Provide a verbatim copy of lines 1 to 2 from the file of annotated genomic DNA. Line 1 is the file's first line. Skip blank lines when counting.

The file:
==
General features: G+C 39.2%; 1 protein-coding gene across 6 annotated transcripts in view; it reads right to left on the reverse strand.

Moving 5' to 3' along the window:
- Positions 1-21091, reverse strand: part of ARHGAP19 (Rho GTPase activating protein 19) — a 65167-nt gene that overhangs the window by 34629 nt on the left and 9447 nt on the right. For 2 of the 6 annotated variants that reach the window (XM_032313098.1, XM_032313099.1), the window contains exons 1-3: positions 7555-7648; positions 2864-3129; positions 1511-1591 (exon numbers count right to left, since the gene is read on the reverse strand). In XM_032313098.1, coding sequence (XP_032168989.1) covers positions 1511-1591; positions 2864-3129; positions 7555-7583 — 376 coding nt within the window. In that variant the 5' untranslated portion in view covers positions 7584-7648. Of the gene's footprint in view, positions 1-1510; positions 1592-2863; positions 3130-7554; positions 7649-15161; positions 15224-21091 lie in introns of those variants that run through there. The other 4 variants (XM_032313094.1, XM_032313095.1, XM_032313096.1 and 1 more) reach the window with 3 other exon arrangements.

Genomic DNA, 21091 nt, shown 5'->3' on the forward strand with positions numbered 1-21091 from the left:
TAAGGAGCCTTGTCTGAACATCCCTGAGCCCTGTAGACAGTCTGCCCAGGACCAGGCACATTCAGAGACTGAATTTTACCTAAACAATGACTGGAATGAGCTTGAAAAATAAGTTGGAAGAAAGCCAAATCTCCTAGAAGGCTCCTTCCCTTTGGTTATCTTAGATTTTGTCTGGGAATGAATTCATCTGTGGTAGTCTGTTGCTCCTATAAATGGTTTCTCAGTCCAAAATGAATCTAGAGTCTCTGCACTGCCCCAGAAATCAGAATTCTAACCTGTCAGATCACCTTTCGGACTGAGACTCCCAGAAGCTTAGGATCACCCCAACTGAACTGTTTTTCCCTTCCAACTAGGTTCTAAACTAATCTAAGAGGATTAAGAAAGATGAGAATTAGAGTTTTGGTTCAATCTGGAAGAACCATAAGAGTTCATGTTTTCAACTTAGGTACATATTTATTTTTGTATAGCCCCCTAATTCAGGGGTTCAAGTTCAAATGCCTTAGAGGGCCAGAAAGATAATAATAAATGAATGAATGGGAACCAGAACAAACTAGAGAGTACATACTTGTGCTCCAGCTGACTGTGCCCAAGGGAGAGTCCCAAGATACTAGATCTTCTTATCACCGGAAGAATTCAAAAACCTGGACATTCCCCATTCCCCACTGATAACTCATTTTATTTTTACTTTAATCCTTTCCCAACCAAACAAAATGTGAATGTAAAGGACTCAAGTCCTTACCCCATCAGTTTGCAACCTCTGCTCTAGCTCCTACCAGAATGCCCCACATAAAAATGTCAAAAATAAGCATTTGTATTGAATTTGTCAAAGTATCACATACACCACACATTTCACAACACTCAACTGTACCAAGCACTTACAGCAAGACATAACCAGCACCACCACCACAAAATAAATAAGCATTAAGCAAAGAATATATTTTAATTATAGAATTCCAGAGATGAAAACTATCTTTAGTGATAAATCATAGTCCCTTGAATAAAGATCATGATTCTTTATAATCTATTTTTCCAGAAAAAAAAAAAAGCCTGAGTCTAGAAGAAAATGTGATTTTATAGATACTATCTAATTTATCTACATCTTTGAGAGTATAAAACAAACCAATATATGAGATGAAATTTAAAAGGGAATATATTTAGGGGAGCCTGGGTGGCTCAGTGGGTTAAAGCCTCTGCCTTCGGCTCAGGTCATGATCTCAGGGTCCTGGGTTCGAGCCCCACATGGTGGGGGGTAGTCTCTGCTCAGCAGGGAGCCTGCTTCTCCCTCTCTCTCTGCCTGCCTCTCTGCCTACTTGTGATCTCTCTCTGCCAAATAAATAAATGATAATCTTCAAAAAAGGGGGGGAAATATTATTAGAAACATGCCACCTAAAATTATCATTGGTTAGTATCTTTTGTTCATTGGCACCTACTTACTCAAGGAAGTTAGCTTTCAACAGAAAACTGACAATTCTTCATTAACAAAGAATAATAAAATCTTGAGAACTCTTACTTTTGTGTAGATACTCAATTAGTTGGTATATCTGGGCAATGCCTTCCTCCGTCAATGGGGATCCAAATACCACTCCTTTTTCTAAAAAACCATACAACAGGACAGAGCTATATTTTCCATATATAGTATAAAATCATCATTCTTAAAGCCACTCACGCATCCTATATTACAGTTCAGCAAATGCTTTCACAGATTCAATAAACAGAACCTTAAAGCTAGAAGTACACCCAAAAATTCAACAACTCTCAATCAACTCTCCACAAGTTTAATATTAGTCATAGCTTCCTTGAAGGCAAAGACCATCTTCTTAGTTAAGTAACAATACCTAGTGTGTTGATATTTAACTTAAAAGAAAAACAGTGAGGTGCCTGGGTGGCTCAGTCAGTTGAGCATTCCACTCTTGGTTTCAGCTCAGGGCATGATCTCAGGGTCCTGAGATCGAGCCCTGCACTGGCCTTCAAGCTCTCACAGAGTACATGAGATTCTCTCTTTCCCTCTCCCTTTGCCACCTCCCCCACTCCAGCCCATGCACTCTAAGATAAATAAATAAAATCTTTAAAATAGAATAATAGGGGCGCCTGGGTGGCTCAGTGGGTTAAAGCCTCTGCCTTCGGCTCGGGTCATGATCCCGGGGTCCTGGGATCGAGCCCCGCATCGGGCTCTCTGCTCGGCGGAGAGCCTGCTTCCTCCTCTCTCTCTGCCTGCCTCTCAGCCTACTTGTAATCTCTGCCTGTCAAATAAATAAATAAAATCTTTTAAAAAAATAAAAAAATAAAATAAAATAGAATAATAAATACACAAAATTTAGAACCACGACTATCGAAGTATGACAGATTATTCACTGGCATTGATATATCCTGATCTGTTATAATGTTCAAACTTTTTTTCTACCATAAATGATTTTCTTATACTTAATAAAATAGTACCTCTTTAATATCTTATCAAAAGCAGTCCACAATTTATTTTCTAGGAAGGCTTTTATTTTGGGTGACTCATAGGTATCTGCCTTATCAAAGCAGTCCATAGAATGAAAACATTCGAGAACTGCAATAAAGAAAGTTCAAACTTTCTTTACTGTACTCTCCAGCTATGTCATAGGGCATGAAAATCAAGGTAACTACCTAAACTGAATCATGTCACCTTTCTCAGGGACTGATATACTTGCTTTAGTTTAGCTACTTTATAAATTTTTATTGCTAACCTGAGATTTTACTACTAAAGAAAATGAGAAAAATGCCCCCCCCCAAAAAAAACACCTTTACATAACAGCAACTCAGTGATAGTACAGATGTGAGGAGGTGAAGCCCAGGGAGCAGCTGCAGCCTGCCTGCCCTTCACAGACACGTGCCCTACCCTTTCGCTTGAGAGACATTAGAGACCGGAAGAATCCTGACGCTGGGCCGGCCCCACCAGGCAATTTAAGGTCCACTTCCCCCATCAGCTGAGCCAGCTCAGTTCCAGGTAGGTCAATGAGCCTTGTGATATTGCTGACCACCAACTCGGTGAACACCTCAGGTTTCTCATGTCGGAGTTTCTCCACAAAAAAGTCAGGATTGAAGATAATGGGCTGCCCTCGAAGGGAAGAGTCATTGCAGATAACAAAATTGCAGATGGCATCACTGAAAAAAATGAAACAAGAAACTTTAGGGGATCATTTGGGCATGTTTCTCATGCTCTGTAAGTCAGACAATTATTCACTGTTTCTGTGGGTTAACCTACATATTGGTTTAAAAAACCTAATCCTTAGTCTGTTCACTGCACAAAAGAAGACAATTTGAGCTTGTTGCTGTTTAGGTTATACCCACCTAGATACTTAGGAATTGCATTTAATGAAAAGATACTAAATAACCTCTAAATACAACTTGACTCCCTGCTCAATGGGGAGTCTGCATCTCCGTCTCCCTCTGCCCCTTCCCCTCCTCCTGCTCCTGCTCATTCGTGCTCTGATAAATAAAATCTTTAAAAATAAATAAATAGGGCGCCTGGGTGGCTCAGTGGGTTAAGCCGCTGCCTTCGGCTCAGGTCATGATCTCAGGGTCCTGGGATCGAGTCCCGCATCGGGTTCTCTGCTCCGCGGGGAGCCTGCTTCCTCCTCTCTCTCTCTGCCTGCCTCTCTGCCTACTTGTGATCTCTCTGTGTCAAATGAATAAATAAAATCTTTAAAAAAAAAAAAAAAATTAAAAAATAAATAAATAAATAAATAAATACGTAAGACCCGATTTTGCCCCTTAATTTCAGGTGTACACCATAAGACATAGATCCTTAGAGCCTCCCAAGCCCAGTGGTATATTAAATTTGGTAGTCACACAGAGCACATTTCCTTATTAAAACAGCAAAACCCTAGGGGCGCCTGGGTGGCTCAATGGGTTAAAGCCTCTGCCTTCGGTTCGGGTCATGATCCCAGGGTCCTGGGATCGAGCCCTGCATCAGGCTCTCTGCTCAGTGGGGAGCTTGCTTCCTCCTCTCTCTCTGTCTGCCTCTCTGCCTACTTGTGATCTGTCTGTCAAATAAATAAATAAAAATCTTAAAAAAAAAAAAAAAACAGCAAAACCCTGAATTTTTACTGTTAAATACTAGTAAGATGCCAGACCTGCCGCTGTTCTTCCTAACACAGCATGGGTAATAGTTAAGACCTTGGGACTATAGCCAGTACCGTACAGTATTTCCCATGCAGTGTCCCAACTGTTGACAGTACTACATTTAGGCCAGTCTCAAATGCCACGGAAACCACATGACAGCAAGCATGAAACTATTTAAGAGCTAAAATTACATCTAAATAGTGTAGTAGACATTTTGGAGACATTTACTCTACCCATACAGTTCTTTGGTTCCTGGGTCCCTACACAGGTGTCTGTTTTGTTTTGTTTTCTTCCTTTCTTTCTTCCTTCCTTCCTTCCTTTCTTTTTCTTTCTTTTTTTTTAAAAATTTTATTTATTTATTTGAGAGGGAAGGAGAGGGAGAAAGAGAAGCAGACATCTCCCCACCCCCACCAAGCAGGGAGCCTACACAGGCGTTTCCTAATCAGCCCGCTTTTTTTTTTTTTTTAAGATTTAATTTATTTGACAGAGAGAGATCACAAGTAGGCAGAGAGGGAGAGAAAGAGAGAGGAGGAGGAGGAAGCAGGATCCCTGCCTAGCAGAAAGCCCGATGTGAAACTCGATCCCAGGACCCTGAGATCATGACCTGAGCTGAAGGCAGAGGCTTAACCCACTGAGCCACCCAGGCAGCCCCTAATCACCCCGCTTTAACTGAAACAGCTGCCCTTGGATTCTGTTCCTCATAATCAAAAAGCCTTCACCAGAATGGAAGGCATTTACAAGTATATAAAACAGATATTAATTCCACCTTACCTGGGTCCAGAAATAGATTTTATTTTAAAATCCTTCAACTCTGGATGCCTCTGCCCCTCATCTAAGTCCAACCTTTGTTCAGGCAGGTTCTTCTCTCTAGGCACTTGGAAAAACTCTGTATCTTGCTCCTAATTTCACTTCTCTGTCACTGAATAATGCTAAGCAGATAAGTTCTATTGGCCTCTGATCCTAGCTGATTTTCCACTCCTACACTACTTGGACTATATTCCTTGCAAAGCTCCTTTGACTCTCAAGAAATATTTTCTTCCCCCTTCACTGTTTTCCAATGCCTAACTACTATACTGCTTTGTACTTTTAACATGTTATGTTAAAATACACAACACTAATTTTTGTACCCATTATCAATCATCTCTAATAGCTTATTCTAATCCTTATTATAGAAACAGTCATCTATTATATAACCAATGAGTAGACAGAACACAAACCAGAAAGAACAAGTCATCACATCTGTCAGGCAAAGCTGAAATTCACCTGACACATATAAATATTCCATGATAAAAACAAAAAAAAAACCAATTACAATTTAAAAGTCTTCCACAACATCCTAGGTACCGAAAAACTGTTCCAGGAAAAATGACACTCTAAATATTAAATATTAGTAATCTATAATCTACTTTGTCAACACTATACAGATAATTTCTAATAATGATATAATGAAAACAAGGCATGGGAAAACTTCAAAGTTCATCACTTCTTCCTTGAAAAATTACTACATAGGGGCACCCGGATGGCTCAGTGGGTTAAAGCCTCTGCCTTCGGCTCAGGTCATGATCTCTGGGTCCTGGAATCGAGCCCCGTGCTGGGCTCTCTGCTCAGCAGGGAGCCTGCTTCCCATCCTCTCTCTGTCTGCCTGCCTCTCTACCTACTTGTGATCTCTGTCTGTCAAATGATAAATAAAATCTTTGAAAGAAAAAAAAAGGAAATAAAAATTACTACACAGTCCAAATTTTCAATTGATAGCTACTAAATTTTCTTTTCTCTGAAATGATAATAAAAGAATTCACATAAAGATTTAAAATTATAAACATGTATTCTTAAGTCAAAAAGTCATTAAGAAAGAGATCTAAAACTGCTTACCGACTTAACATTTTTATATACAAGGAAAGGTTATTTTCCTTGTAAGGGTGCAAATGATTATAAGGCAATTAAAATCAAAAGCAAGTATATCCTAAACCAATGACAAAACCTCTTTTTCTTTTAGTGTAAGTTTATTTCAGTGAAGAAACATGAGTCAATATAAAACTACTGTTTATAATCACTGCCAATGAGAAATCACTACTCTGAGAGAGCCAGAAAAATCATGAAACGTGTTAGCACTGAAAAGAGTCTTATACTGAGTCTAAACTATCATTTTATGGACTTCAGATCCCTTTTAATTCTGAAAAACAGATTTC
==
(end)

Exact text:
General features: G+C 39.2%; 1 protein-coding gene across 6 annotated transcripts in view; it reads right to left on the reverse strand.

Moving 5' to 3' along the window: